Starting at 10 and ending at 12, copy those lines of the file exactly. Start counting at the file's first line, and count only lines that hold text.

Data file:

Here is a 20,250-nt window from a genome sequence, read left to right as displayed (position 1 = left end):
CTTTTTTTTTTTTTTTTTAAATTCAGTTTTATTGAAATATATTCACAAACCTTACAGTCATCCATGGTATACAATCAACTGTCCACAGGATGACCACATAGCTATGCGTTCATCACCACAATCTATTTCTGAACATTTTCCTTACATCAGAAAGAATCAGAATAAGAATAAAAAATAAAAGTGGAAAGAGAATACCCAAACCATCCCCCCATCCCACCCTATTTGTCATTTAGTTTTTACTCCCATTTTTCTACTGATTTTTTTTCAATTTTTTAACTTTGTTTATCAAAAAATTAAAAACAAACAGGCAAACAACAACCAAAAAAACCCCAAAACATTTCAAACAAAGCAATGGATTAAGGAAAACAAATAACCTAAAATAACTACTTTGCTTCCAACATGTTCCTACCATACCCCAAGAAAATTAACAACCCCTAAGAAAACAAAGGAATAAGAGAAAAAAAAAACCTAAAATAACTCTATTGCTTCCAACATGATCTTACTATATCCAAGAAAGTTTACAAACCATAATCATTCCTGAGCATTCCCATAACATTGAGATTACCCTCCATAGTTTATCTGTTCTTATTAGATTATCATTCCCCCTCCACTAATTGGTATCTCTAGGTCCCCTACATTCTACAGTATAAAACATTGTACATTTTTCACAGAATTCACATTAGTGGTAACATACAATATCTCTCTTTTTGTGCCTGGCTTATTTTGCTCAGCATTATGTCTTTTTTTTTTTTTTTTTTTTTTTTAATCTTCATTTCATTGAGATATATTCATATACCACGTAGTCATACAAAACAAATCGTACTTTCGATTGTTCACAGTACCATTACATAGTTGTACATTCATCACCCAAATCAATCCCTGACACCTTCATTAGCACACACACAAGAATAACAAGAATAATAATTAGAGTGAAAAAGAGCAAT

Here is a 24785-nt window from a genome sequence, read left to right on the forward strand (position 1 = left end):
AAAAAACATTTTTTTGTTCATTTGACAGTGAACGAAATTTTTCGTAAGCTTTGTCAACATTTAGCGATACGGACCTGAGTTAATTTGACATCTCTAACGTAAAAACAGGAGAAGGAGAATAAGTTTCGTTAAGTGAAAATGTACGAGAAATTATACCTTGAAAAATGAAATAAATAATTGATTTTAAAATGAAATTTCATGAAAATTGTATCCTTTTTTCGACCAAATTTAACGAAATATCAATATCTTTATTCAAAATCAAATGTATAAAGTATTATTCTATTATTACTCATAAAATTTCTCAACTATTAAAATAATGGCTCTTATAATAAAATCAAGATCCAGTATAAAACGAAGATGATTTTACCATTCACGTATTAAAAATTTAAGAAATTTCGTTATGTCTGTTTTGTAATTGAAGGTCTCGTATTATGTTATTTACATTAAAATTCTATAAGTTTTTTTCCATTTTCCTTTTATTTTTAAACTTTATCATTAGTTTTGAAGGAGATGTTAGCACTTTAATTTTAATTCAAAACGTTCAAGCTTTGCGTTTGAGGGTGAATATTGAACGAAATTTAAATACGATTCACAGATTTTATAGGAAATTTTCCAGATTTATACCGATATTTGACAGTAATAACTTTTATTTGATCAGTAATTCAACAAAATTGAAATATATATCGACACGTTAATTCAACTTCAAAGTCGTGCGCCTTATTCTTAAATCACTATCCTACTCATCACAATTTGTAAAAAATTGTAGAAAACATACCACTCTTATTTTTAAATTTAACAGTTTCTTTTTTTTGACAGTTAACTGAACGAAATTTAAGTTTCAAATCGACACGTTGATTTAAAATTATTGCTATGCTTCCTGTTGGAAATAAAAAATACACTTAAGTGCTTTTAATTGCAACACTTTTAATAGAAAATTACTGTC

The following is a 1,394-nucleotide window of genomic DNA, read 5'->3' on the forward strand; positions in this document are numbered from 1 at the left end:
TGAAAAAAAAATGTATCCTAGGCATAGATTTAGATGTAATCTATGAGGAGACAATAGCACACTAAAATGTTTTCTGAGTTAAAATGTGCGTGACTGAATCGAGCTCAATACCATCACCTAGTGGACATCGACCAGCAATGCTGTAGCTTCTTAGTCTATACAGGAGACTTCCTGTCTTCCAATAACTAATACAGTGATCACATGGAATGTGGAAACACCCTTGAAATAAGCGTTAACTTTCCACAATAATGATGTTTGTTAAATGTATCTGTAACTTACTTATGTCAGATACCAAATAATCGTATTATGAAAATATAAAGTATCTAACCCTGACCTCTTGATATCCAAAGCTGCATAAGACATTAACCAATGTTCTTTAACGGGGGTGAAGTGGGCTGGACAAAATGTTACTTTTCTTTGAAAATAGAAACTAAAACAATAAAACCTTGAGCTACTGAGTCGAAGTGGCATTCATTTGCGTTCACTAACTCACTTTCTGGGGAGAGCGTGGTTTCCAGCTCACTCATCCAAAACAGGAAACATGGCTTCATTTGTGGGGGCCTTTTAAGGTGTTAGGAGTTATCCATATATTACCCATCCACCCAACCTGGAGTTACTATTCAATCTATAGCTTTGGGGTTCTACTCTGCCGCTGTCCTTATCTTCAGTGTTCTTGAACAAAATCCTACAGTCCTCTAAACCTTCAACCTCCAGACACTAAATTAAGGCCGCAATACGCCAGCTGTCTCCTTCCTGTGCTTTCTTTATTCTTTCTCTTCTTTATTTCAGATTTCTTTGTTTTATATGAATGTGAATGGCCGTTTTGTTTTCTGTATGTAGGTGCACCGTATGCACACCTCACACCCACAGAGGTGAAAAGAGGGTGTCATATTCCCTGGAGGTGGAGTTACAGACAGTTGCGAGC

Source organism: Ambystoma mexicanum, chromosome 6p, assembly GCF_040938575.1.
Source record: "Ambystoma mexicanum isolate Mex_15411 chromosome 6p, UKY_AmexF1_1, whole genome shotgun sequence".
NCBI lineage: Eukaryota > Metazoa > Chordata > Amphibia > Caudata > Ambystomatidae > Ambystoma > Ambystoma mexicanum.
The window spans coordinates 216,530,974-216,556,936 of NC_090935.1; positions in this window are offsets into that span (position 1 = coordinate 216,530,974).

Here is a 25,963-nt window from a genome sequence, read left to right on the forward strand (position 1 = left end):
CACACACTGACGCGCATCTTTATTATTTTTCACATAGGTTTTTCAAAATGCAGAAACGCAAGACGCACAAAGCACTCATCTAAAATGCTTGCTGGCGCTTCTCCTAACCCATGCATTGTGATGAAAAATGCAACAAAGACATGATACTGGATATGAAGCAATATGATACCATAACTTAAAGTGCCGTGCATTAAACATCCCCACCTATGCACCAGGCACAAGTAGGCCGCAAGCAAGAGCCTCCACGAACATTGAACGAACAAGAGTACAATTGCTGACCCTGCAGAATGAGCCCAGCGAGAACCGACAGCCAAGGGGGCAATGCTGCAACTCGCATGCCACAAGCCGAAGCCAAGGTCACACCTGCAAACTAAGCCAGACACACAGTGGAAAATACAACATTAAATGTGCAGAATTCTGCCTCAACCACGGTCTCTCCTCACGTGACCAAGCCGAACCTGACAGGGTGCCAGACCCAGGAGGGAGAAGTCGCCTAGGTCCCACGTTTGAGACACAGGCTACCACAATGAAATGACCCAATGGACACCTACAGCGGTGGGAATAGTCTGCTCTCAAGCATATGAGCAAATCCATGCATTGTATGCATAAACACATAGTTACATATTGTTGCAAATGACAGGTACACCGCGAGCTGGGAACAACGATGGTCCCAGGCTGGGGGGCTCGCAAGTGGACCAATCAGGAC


The window spans coordinates 216,530,974-216,556,936 of NC_090935.1; positions in this window are offsets into that span (position 1 = coordinate 216,530,974).

Here is a 25,963-nt window from a genome sequence, read left to right on the forward strand (position 1 = left end):
CACACACTGACGCGCATCTTTATTATTTTTCACATAGGTTTTTCAAAATGCAGAAACGCAAGACGCACAAAGCACTCATCTAAAATGCTTGCTGGCGCTTCTCCTAACCCATGCATTGTGATGAAAAATGCAACAAAGACATGATACTGGATATGAAGCAATATGATACCATAACTTAAAGTGCCGTGCATTAAACATCCCCACCTATGCACCAGGCACAAGTAGGCCGCAAGCAAGAGCCTCCACGAACATTGAACGAACAAGAGTACAATTGCTGACCCTGCAGAATGAGCCCAGCGAGAACCGACAGCCAAGGGGGCAATGCTGCAACTCGCATGCCACAAGCCGAAGCCAAGGTCACACCTGCAAACTAAGCCAGACACACAGTGGAAAATACAACATTAAATGTGCAGAATTCTGCCTCAACCACGGTCTCTCCTCACGTGACCAAGCCGAACCTGACAGGGTGCCAGACCCAGGAGGGAGAAGTCGCCTAGGTCCCACGTTTGAGACACAGGCTACCACAATGAAATGACCCAATGGACACCTACAGCGGTGGGAATAGTCTGCTCTCAAGCATATGAGCAAATCCATGCATTGTATGCATAAACACATAGTTACATATTGTTGCAAATGACAGGTACACCGCGAGCTGGGAACAACGATGGTCCCAGGCTGGGGGGCTCGCAAGTGGACCAATCAGGAC